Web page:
- In August, THF Finance decided to divest its 21,900ha Central Queensland beef cattle and irrigated fodder portfolio spanning five properties in the Fitzroy Basin, west of Rockhampton.
- In September, a Central Queensland family seeking expansion paid more than $15m bare for the 6268ha Slatey Creek, a productive Central Highlands breeder or backgrounder operation running 1500 head of cattle.
Mr Brosnan said the tables had turned – ten years ago, listings exceeded buyers, while today demand was outstripping supply.
“There is a strong desire from CQ families to expand locally, in a bracket between $10 million and $12 million, but buyers are being selective and seeking realistic values. They accept that property prices are strong, but they are not willing to pay silly money.”
Mr Brosnan said Central Queensland was usually a reliable rainfall region, however the area from Innisfail to Rockhampton and west towards Moura was ‘very ordinary’ at present, with many western areas experiencing a better winter and subsequently, better conditions.
While there may be one or two listings in the coming months, many potential sellers were likely to wait for rain.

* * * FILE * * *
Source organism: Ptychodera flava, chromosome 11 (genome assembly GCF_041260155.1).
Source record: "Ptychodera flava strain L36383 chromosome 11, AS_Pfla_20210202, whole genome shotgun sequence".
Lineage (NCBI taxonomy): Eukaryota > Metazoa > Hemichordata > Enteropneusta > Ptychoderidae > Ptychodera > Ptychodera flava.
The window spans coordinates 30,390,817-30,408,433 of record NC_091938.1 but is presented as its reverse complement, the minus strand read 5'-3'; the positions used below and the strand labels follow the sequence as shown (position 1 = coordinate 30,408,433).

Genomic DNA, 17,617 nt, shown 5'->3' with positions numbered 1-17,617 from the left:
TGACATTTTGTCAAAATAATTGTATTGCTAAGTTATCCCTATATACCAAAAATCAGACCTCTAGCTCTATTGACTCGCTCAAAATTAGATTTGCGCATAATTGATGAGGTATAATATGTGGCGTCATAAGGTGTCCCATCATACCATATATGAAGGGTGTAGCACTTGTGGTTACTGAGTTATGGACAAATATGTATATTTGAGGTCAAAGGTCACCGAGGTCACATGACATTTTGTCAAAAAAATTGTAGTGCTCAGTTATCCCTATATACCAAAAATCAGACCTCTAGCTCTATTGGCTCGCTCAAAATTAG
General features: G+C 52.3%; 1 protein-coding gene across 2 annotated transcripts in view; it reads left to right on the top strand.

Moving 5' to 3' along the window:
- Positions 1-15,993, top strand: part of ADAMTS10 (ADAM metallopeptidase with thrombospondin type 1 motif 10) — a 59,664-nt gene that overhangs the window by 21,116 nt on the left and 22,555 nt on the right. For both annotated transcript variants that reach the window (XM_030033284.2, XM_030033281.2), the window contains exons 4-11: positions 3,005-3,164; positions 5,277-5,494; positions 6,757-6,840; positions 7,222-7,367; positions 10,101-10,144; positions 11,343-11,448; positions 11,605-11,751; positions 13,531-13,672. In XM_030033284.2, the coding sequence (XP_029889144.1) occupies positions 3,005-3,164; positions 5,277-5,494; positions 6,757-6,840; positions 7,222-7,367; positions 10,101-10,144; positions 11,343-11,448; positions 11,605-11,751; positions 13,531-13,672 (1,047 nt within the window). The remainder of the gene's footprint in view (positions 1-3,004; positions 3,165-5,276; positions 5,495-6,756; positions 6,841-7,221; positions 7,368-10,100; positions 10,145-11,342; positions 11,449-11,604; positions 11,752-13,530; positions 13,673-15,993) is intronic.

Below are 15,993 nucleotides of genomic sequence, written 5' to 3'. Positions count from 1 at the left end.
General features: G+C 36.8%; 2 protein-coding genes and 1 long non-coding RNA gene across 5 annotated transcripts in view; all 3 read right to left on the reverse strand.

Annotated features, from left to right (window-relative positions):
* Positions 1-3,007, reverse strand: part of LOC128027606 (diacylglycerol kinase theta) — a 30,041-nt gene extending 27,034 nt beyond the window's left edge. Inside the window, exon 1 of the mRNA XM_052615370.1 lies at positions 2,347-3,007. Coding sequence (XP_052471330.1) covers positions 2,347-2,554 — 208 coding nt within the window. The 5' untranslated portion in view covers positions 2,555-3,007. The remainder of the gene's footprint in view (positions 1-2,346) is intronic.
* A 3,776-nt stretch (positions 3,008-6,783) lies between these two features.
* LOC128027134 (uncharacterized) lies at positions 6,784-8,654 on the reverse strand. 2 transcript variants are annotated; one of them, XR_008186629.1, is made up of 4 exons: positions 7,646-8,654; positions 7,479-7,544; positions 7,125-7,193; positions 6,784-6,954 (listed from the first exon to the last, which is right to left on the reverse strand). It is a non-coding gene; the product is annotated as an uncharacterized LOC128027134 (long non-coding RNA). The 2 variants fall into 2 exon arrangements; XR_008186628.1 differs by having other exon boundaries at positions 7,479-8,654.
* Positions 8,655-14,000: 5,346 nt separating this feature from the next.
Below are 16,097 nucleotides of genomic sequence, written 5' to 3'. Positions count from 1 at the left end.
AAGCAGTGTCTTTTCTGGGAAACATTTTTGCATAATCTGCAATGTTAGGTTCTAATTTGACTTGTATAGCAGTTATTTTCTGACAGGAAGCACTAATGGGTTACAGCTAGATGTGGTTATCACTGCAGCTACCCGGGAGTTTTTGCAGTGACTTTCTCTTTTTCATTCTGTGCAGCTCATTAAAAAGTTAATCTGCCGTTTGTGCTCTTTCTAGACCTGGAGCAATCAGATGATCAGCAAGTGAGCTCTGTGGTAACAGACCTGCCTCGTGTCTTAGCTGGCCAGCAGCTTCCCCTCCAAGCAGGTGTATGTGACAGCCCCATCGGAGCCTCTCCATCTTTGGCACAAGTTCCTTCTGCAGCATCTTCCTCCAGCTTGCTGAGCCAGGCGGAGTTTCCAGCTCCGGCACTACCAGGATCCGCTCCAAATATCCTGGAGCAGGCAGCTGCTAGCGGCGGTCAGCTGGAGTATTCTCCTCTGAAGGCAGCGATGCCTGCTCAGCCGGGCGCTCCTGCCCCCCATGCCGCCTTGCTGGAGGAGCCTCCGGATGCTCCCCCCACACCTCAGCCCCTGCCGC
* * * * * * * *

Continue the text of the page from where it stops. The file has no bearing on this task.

“There has been a change in the weather over the last three to four weeks – it is hotter, windier and the country is drying out. Prior to that, there was still a bit of life in the grass. For top dollar, producers expect a good body of feed.”
He said many producers were busy with their second weaning, as well as buying and selling cattle.
“Potentially, it will be a quiet lead up to December. However, those who are considering selling now should do so in the next three to four weeks before the distractions of holidays, Christmas and the New Year.”
Blackall, Central Western Queensland
The season in Central Western Queensland has been mixed, with most producers waiting for a seasonal break.
Des Cuffe oversees rural property sales at the Nutrien Harcourts GDL Blackall branch.